Thai AirAsia (TAA) reported a THB416.6 million ($13.5 million) net loss for the 2019 third quarter, attributable to sluggish tourism growth in the Kingdom.

However, TAA executive chairman Tassapon Bijleveld, speaking Nov. 14 at the CAPA Asia Aviation Summit, said he is confident the airline will be profitable in the fourth quarter and the whole of fiscal 2020.

TAA’s 3Q revenue was THB9.7 billion, a year-over-year (YOY) improvement of 4%.

The exceptionally strong Thai Baht has deterred some tourism to Thailand and has indirectly affected some domestic traffic from international transfer passengers.

Although TAA carried 5.3 million passengers in 3Q, up 3% YOY, traditional strong inbound traffic from China and Europe during the winter season has weakened, and with 70% of all passenger tourists, the airline has suffered as a result.

Tassapon also said the airline was “badly burned” in fuel hedging and has incurred some losses.

He described domestic yield within Thailand as eroding dramatically over the last few years because of stiff competition, but has “probably reached the bottom” as fares have increased around 5% in recent months; a revival in yield is expected in 2020.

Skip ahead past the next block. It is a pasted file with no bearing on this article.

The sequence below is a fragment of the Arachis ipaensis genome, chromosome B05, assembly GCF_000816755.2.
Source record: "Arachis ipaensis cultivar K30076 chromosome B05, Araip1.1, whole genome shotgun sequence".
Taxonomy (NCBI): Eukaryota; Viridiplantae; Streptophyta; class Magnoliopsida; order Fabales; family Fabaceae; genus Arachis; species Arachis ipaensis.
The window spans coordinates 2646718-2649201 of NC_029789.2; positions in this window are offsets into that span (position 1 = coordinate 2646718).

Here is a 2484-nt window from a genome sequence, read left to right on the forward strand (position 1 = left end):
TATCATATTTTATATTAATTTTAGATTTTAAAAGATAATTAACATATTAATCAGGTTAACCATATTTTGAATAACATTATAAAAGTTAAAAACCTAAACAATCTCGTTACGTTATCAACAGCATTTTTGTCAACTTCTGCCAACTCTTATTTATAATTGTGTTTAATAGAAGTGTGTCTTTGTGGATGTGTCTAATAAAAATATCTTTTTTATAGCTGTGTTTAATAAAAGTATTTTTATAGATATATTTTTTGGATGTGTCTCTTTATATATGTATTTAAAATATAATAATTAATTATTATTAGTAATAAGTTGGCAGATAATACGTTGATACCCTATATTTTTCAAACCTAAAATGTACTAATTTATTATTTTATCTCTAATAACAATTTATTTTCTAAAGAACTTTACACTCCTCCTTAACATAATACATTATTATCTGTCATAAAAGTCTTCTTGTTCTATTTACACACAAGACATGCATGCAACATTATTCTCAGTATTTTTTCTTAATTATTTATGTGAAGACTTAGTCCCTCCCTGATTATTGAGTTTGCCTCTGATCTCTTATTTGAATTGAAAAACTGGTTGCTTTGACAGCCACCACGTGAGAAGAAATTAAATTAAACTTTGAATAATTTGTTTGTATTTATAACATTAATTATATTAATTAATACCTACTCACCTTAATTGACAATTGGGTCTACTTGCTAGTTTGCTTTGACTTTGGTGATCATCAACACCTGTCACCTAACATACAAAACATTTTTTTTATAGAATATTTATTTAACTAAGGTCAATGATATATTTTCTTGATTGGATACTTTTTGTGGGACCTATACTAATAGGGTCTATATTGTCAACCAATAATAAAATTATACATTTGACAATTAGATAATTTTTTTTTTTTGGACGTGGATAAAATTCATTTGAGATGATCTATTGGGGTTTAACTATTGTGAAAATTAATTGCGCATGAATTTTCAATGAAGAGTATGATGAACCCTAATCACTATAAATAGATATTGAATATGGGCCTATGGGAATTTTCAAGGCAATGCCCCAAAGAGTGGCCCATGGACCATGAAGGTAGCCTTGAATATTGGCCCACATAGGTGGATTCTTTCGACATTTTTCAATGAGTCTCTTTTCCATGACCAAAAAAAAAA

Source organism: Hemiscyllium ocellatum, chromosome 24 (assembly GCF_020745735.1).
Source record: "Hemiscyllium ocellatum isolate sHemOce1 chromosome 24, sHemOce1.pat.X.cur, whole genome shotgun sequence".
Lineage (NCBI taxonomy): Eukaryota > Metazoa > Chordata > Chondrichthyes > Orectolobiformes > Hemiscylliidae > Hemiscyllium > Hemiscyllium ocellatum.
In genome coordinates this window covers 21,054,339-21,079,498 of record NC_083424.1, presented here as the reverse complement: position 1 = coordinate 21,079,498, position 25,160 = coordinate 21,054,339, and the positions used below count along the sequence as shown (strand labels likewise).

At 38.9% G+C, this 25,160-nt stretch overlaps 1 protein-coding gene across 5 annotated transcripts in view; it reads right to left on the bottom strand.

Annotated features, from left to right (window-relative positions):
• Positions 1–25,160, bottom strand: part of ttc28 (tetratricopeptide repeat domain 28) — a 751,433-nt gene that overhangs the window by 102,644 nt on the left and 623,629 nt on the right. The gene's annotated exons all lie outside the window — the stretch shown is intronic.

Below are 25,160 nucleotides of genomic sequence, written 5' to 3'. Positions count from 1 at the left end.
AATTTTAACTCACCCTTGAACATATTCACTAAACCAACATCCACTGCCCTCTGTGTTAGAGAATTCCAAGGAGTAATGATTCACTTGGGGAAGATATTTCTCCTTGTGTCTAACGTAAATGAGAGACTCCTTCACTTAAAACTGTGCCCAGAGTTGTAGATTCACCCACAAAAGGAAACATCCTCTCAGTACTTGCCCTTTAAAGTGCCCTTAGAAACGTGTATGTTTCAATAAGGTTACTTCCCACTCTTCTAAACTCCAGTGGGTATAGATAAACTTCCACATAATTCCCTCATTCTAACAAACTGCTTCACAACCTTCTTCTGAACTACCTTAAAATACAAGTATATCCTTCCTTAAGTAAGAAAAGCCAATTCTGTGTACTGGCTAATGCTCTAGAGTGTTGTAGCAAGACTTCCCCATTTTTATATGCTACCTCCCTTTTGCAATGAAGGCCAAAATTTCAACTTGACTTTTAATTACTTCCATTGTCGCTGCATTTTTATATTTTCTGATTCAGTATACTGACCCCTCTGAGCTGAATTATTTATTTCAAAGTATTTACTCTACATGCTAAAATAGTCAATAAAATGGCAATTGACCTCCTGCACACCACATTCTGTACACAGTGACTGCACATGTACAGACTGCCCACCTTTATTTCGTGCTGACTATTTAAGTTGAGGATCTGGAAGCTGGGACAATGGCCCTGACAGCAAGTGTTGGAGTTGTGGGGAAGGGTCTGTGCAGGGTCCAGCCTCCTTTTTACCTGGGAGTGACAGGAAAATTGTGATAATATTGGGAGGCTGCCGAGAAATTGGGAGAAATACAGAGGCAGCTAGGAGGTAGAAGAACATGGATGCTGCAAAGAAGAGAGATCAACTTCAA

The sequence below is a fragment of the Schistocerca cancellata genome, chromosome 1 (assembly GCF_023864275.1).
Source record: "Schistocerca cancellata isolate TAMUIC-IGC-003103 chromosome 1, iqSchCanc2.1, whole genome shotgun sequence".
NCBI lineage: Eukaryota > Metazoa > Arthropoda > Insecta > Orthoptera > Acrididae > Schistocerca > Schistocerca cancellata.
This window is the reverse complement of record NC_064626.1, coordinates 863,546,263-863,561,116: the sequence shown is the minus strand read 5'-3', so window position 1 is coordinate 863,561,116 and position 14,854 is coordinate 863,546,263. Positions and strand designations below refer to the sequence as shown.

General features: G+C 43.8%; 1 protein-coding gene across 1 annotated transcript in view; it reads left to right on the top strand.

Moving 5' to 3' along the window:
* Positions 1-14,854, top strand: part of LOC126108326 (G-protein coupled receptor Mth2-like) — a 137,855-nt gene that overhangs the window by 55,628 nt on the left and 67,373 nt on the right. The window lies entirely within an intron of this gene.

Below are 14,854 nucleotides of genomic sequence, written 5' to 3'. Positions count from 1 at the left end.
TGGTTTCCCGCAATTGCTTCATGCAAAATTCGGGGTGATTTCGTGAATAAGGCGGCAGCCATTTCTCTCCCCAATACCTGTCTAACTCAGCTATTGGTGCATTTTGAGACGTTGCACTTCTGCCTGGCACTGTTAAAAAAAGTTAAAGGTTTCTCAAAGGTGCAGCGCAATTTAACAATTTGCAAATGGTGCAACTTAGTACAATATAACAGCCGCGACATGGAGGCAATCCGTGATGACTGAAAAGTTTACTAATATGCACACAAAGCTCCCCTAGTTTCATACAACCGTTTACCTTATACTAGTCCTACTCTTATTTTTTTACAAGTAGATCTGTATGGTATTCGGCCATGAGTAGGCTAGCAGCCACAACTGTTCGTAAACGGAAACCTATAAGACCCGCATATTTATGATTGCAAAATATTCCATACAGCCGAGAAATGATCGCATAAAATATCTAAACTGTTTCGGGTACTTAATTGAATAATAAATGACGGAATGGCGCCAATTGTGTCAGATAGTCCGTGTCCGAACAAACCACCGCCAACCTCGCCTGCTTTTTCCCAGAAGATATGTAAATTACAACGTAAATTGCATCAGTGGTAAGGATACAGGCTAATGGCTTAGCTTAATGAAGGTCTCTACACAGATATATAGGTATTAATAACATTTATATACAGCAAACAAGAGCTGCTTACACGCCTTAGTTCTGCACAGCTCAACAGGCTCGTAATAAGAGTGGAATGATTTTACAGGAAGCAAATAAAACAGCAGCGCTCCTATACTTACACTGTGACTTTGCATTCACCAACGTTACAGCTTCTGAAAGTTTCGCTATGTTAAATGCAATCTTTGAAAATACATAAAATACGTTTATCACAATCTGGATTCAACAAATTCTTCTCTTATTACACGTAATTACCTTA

Competitor Thai Lion Air has also reduced 20% of its domestic capacity in favor of international routes.

To bolster its income, TAA is relying on ancillary services, which now accounts for 18% of revenue. The LCC realized that 25% of its ticket sales goes to online travel agents (OTAs) and with data analytics, saw that some OTAs do not help sell ancillary products for TAA. Tassapon said it dropped a number of large OTAs in China and signed new partnerships for smaller OTAs that agreed to help the sales of ancillaries. 

TAA’s hub at Bangkok’s Don Mueang International Airport is now operating at saturation and infrastructure limitations, Tassapon said. To overcome the lack of check-in booths, TAA is actively promoting self-check-in and bag drop facilities to ease passenger congestion, which has a take-up rate of 32% after five years of effort.

The airline’s Airbus A320s will eventually be upgauged with A321neos—which will begin to arrive in December—as the airline seeks to overcome saturated infrastructure at its Bangkok hub.

Tassapon is also optimistic of the government’s Eastern Economic Corridor plan to spur the underdeveloped east, and concurrently, the development of U-Tapao Pattaya International Airport. The government is currently garnering bidders for the airport operator. Once it reaches fruition, the airport will be a viable hub for TAA, Tassapon said.

Based on Aviation Week Fleet Data Services, TAA flies 51 A320s and 11 A320neos, and within the next five years about half of TAA’s fleet will be replaced by the A321neo.

Thai AirAsia X’s new A330neo is currently running service to Sapporo, Japan, and Tassapon said it plans to start flights to Eastern Europe in 2020.

The LCC is still open for consolidation with Nok Air; both parties have agreed to the content of the deal and Tassapon indicated he is still open for discussions in the near future.

Chen Chuanren,